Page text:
The Effects Of Alcohol And Alcoholism On The United Kingdom

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Alcohol is defined by Wester Dictionary as a drink (as whiskey or beer) containing ethanol. Alcoholism is defined by the medical dictionary as “a chronic progressive potentially fatal psychological and nutritional disorder associated with excessive and usually compulsive drinking of ethanol and characterized by frequent intoxication leading to dependence on or addiction to the substance, impairment of the ability to work and socialize, destructive behaviors (as drunken driving), tissue damage (as cirrhosis of the liver), and severe withdrawal symptoms upon detoxification.” Drinking alcohol has been around since man was able to crush grapes. As the United States (U.S.) we can pride ourselves on freedom, democracy, and beer but this…show more content…
A brief history about both the countries and drinking habits:
“Several Native American civilizations developed alcoholic beverages in pre-Columbian times. A variety of fermented beverages from the Andes region of South America were created from corn, grapes or apples, called “chichi,” written in an article by Drug Free World organization (A Drug Free World, P.1). From the beginning of America there has always been alcohol/alcoholism. Drinking also has shaped the land in the 1700s and 1800s. Most areas of social life was at the gin mill or tavern. Experts say that the Revolution from England beginnings started in a tavern. Then “The nineteenth century brought a change in attitudes and the temperance movement began promoting the moderate use of alcohol—which ultimately became a push for total prohibition,” said Drug Free World (A Drug Free World, P.1). Today alcohol is widely accepted as well as demonized at the same time for those who drink it before the legal age.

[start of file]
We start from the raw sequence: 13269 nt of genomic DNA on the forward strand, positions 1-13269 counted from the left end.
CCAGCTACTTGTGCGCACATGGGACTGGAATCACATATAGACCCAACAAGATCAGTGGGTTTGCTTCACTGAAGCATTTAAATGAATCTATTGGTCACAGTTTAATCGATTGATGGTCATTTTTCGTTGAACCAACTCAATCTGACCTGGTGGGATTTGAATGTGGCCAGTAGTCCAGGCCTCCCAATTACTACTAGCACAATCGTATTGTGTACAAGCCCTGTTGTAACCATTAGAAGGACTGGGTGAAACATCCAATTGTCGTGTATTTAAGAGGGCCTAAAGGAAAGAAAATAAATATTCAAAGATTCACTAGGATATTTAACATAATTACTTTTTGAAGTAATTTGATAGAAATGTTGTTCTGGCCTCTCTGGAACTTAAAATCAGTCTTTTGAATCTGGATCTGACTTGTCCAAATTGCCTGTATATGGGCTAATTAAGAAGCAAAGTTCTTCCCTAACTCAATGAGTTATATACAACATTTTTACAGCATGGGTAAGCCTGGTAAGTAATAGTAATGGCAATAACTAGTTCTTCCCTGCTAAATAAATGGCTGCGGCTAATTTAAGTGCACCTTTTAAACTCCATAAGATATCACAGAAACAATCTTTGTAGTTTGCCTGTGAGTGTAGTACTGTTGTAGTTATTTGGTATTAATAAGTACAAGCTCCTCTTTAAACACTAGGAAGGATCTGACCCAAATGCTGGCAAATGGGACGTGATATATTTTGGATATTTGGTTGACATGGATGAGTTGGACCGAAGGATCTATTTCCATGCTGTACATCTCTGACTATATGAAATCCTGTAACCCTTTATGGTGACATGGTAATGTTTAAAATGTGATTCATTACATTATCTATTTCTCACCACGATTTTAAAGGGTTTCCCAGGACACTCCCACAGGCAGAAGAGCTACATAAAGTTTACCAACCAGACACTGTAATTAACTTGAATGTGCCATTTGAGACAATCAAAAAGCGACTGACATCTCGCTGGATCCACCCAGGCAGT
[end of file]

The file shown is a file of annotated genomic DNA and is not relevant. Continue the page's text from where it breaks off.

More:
The U.K. has a vast history of drinking from Medieval times to the present. Most notably were these events… “By the end of the middle ages, most European nations had developed their own distinctive brewing and distilling styles. Throughout this period up until the 17th century, alcohol was still widely praised, especially by the Church, which was at that time the arbiter of morality.” said A Drug Free World (A Drug Free World, P1). Giving rise to
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